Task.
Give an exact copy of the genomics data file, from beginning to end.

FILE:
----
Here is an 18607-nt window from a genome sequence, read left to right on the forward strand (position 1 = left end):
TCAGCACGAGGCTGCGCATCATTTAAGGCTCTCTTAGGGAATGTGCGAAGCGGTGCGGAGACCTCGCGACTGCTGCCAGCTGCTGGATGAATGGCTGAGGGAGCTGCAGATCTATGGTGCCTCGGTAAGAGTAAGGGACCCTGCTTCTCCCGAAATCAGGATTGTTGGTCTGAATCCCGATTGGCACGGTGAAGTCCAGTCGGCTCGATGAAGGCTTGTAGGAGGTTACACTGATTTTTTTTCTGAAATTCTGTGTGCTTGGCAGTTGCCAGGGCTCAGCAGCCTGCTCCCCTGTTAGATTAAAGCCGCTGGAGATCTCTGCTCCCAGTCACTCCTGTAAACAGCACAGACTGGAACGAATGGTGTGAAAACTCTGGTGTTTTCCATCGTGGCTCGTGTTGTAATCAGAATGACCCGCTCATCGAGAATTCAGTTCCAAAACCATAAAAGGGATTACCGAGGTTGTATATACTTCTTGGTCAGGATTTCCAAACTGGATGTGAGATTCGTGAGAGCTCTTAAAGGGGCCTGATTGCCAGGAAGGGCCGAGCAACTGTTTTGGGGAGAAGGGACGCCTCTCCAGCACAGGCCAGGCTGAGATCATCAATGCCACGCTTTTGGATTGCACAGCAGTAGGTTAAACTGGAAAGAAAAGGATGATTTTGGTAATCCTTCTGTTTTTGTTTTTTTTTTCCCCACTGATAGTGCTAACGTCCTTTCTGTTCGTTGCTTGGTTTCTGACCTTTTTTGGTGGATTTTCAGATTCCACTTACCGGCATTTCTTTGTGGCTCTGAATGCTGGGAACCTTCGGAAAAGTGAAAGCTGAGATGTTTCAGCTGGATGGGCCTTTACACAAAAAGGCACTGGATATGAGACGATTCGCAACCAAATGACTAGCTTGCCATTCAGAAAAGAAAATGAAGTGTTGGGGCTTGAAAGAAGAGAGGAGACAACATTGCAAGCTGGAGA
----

Here is an 18607-nt window from a genome sequence, read left to right on the forward strand (position 1 = left end):
TCAGCACGAGGCTGCGCATCATTTAAGGCTCTCTTAGGGAATGTGCGAAGCGGTGCGGAGACCTCGCGACTGCTGCCAGCTGCTGGATGAATGGCTGAGGGAGCTGCAGATCTATGGTGCCTCGGTAAGAGTAAGGGACCCTGCTTCTCCCGAAATCAGGATTGTTGGTCTGAATCCCGATTGGCACGGTGAAGTCCAGTCGGCTCGATGAAGGCTTGTAGGAGGTTACACTGATTTTTTTTCTGAAATTCTGTGTGCTTGGCAGTTGCCAGGGCTCAGCAGCCTGCTCCCCTGTTAGATTAAAGCCGCTGGAGATCTCTGCTCCCAGTCACTCCTGTAAACAGCACAGACTGGAACGAATGGTGTGAAAACTCTGGTGTTTTCCATCGTGGCTCGTGTTGTAATCAGAATGACCCGCTCATCGAGAATTCAGTTCCAAAACCATAAAAGGGATTACCGAGGTTGTATATACTTCTTGGTCAGGATTTCCAAACTGGATGTGAGATTCGTGAGAGCTCTTAAAGGGGCCTGATTGCCAGGAAGGGCCGAGCAACTGTTTTGGGGAGAAGGGACGCCTCTCCAGCACAGGCCAGGCTGAGATCATCAATGCCACGCTTTTGGATTGCACAGCAGTAGGTTAAACTGGAAAGAAAAGGATGATTTTGGTAATCCTTCTGTTTTTGTTTTTTTTTTCCCCACTGATAGTGCTAACGTCCTTTCTGTTCGTTGCTTGGTTTCTGACCTTTTTTGGTGGATTTTCAGATTCCACTTACCGGCATTTCTTTGTGGCTCTGAATGCTGGGAACCTTCGGAAAAGTGAAAGCTGAGATGTTTCAGCTGGATGGGCCTTTACACAAAAAGGCACTGGATATGAGACGATTCGCAACCAAATGACTAGCTTGCCATTCAGAAAAGAAAATGAAGTGTTGGGGCTTGAAAGAAGAGAGGAGACAACATTGCAAGCTGGAGA